6. I see you’ve used the term, technology anthropologist. Describe that.
As with anthropology being the study of human beings – what are our physical traits…how do we behave…social organization and culture?– I see technology anthropology as the study of how technology evolves over time – and what sticks – and what doesn’t and why, etc. I used the term “technology anthropologist” in my blog about Twitter on its 3rd birthday – Twitter Turns Thwee! – an outline of Twitter’s history from birth to now. By studying the development and behavior of Twitter, perhaps some light will be shed on why and how it grows and morphs and interacts with other technologies and why it survives, doesn’t, etc.
7. If you had ended up in any other profession, what would it have been?
English Professor. Or perhaps study social psychology with a keen emphasis in technology…
8. Where do you see the immediate future of IT and Government going over the next year?
With the Obama Administration pushing the transparency envelope, and increasingly more agencies picking up blogging, Twitter, Facebook – and seeing the value in making data open – I think the Gov 2.0 frontier will continue to gain momentum slowly but surely. Of course Gov 2.0 and security will have to be balanced and the policies drawn up – but as Sonny Bhagowalia, CIO of the U.S. Department of the Interior said last week at a Bethesda AFCEA Chapter Breakfast – the “law of entropy finds a way,” in that “if you’re not going to provide a solution they will…” (I am not sure of his exact wording, but this was the general message conveyed).
9. I always ask this, what book are you reading right now?
Of the pile of books on my floor, Setting the Table: The Transforming Power of Hospitality in Business – is on top. Written by Danny Meyer, CEO of one of the world’s most dynamic restaurant organizations and owner of 11 restaurants (including Gramercy Tavern, my personal favorite), this book is centered on the concept of what he calls “enlightened hospitality.” This is not to be confused with “service” which is “the technical delivery of a product.” He aims to hire people with skills divided 51-49 between emotional hospitality and technical excellence. He describes the “Five A-s” for addressing mistakes: awareness, acknowledge, apologize, act, additional generosity. I find this book thought-provoking, especially in light of the economic down-turn and the increasingly competitive landscape companies are facing. As things shake up and out, it seems logical that the firms that have the highest quality product/service with the best delivery/experience weighted as equally important, will be the ones best positioned to weather the waves.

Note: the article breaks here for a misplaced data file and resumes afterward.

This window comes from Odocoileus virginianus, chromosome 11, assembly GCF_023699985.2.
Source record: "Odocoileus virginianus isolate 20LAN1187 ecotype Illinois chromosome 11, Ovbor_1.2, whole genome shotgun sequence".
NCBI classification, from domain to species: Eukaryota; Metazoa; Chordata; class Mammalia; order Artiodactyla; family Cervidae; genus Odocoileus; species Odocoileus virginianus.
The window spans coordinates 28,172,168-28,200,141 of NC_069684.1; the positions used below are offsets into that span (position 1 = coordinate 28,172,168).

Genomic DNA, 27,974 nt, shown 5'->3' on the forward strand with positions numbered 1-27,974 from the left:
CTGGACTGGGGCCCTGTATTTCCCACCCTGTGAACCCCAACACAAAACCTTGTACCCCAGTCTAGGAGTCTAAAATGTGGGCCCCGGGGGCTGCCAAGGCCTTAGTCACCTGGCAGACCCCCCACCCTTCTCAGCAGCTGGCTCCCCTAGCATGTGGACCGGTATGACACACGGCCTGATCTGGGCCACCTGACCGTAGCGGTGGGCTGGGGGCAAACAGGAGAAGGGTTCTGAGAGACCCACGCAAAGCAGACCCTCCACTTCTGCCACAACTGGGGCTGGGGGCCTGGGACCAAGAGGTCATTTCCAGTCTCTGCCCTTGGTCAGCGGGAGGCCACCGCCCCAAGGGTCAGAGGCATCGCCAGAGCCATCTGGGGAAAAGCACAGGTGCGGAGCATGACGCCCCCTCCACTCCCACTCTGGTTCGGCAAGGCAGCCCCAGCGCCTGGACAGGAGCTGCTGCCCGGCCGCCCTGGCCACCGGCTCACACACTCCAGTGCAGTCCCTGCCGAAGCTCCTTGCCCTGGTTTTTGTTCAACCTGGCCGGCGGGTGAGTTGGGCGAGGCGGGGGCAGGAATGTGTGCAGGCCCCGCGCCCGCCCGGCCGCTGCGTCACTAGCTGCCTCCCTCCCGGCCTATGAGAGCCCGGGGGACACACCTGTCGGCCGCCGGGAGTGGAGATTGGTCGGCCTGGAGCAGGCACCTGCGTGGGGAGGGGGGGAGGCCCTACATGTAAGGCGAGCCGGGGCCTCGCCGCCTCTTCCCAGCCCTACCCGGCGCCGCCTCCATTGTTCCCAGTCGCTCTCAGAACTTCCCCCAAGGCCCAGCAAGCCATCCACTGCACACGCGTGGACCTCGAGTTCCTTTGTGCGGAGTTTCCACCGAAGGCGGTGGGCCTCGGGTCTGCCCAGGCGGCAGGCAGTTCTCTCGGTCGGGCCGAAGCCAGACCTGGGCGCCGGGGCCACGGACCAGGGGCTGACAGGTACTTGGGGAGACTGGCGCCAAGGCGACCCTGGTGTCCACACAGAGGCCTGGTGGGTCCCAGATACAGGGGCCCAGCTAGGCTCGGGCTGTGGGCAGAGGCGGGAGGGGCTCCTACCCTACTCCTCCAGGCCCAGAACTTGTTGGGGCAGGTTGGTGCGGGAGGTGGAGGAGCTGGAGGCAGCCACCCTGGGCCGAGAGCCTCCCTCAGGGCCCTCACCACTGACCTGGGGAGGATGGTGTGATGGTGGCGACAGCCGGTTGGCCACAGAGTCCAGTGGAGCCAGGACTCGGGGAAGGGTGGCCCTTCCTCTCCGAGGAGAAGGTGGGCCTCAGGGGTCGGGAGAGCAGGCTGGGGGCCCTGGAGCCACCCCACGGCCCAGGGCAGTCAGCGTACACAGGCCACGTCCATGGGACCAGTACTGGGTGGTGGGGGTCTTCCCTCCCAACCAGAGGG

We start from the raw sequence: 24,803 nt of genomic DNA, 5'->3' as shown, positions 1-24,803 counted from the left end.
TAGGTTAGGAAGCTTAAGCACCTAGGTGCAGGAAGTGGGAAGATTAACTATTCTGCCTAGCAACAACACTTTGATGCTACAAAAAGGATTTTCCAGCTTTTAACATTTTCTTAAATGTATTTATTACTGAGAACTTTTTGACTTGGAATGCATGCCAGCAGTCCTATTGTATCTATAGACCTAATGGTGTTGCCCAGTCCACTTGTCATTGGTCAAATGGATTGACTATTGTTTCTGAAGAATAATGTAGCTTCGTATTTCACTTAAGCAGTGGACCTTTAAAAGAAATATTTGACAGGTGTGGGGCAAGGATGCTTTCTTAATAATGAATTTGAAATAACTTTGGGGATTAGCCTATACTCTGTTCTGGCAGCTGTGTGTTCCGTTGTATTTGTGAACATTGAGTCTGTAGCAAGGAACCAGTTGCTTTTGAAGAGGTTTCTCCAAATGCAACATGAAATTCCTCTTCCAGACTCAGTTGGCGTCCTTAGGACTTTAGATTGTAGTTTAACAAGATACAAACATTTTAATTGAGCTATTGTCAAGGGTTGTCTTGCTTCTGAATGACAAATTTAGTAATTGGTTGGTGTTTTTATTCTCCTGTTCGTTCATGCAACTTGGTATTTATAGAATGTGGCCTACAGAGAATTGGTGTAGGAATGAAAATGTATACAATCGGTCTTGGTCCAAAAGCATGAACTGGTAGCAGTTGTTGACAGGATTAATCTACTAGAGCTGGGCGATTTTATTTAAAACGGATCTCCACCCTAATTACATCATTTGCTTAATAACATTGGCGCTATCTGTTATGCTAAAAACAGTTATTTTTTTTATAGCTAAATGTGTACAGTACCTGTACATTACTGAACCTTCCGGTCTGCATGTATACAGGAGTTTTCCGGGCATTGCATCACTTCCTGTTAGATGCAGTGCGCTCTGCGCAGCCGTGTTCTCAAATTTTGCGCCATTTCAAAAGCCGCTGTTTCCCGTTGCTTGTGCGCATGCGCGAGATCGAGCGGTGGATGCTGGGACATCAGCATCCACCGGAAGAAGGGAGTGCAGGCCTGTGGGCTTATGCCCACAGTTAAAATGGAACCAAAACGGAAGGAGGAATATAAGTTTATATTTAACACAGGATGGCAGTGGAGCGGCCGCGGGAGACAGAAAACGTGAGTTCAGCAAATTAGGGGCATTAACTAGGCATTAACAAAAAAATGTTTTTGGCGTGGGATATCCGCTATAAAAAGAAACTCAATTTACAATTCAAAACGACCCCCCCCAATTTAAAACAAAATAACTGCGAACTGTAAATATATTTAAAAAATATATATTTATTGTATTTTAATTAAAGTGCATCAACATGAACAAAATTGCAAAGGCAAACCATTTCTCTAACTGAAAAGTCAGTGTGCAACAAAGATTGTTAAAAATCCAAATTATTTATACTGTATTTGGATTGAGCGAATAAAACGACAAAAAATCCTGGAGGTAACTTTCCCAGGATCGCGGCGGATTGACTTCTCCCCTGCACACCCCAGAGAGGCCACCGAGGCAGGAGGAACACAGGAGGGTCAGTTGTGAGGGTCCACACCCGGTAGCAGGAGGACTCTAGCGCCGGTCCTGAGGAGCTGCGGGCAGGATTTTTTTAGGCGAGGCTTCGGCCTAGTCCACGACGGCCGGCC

This notion of being customer-oriented vs. product-oriented reminds me of a timeless article titled “Marketing Myopia” by Theodore Levitt, who was then a lecturer in business administration at the Harvard Business School. In this article Levitt introduces the famous question of “what business are you really in?” Quite famously, he uses the U.S. railroads as an example. He expresses that “the railroads did not stop growing because the need for passenger and freight transportation declined. That grew. The railroads are in trouble today not because that need was filled by others (cars, trucks, airplanes, and even telephones) but because it was not filled by the railroads themselves. They let others take customers away from them because they assumed themselves to be in the railroad business rather than in the transportation business. The reason they defined their industry incorrectly was that they were railroad oriented instead of transportation oriented; they were product oriented instead of customer oriented.” Levitt’s “Marketing Myopia” won the McKinsey Award in 1960.